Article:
It’s hard to imagine a livelier library than the one in Beccles. Once a week, a corner of the open plan building is screened off by bookcases and strategically placed sofas and transformed into a toddlers’ playground.
But this is no ordinary playgroup. All the carers who come along are grandparents, and the group has been set up to give support to the increasing number who are taking on childcare duties. While the children in Beccles Library play, grandparents share their experiences over cups of tea.
Janet Gandy has been coming to the group for two years since it first started. She looks after her three year old granddaughter Isabella at least one day a week, to help out her own daughter who has gone back to work. Janet herself also still works part-time, so she and her daughter plan their working weeks around sharing Isabella’s childcare. Janet loves her time with Isabella, but feels society could give grandparents more support for the work they do.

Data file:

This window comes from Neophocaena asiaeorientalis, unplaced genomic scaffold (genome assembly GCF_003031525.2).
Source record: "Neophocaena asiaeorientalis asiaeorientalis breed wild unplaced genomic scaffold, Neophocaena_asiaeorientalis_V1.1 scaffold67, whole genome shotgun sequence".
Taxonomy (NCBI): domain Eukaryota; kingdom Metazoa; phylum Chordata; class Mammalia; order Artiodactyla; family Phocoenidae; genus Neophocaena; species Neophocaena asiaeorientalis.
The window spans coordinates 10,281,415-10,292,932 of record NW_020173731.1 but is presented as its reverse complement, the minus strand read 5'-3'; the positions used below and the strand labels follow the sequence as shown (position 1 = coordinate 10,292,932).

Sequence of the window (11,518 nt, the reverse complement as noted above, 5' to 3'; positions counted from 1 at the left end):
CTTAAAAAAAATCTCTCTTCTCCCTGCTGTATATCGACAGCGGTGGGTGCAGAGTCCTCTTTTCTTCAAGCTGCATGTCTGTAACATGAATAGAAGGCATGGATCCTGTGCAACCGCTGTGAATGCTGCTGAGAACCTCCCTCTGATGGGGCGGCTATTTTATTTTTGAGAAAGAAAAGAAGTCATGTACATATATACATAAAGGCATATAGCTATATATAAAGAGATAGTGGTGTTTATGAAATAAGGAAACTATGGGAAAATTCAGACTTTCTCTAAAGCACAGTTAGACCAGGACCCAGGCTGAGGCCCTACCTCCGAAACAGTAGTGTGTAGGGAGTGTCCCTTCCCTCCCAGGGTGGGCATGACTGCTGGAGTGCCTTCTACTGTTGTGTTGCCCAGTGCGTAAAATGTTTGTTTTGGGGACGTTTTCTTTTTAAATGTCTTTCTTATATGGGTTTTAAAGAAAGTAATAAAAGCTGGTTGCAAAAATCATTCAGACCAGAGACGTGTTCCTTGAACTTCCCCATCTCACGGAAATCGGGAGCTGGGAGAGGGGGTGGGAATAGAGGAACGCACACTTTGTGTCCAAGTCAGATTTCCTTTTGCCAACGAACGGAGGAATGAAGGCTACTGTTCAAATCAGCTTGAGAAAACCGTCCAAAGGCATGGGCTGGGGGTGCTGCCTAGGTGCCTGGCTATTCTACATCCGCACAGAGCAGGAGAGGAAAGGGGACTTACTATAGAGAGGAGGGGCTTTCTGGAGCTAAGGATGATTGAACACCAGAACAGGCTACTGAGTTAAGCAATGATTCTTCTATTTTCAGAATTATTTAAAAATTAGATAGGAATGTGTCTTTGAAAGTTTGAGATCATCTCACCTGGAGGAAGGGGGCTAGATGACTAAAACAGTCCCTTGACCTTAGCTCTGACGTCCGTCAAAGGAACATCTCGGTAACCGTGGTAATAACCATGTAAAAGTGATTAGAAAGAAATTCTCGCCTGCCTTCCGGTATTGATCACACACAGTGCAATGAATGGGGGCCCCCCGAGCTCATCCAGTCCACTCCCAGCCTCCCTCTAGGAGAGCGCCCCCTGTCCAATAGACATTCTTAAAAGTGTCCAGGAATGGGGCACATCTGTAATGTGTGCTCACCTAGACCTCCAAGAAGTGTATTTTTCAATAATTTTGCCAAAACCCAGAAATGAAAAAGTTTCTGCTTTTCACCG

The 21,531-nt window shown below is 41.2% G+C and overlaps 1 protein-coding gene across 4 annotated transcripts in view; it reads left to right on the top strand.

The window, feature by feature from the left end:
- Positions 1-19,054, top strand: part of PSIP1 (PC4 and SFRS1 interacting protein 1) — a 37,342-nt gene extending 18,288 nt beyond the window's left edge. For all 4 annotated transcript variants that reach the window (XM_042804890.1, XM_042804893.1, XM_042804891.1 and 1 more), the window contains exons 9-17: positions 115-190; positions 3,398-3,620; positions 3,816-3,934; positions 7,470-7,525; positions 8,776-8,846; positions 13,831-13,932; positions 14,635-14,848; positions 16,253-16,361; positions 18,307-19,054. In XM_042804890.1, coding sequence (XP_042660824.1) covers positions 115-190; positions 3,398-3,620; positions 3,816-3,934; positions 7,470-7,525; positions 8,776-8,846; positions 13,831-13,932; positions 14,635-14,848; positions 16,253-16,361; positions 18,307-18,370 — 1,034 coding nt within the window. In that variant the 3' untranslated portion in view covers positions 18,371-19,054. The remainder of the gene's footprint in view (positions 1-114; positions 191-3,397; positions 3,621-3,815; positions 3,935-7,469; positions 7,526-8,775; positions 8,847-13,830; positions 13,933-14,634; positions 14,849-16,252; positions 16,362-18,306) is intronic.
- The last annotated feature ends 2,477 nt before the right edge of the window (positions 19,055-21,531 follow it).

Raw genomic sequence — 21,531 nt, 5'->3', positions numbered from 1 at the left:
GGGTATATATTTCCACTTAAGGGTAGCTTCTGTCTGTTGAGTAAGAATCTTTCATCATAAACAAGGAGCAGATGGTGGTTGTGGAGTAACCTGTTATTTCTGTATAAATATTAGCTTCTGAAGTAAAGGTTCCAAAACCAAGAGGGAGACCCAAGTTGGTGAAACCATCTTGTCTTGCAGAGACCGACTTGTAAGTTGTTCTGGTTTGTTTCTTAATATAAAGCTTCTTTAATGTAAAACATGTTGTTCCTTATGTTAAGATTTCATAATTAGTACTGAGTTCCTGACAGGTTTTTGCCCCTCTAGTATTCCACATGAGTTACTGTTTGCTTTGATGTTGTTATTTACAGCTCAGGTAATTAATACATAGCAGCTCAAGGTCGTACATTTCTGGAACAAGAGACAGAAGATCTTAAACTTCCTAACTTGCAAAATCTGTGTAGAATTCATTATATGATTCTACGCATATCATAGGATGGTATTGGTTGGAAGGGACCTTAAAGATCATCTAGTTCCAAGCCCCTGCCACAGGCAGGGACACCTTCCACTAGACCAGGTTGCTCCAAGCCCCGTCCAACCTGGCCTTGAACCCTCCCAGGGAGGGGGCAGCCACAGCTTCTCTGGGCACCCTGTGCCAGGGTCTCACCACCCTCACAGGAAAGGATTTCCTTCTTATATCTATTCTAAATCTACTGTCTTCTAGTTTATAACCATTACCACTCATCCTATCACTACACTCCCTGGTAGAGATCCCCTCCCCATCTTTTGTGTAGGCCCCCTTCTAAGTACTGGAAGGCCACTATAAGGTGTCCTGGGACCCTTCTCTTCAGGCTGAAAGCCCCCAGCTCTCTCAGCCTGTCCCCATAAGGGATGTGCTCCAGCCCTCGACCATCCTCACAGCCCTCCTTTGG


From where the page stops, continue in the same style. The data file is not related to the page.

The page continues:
Janet is one of a growing number of grandparents stepping in to help out. In the East of England the number of grandparents taking on childcare duties is 37 percent – higher than the national average of 32 percent. The average age of a grandparent carer in Britain is 63.
For many who come to the support group in Beccles, it’s a welcome chance to exchange advice and meet up with other carers in their own age group. Caring for a small child in your retirement years can come as something of a shock to the system. For Janet Harris who has her two year old granddaughter Eve three days a week, coming to the group has been a welcome way to re-adjust to a parenting role.
The organisers of the group say its growing size reflects the increasing dependence of working parents on their own parents to pick up the slack with childcare. Karina Irons from Suffolk County Council believes that in tough economic times, the extended family is going to become increasingly important to all of us.
For many of us, reliance on grandparents has become a way of life. Making it all the more important, as Janet Gandy says, that we make sure we don’t take them for granted.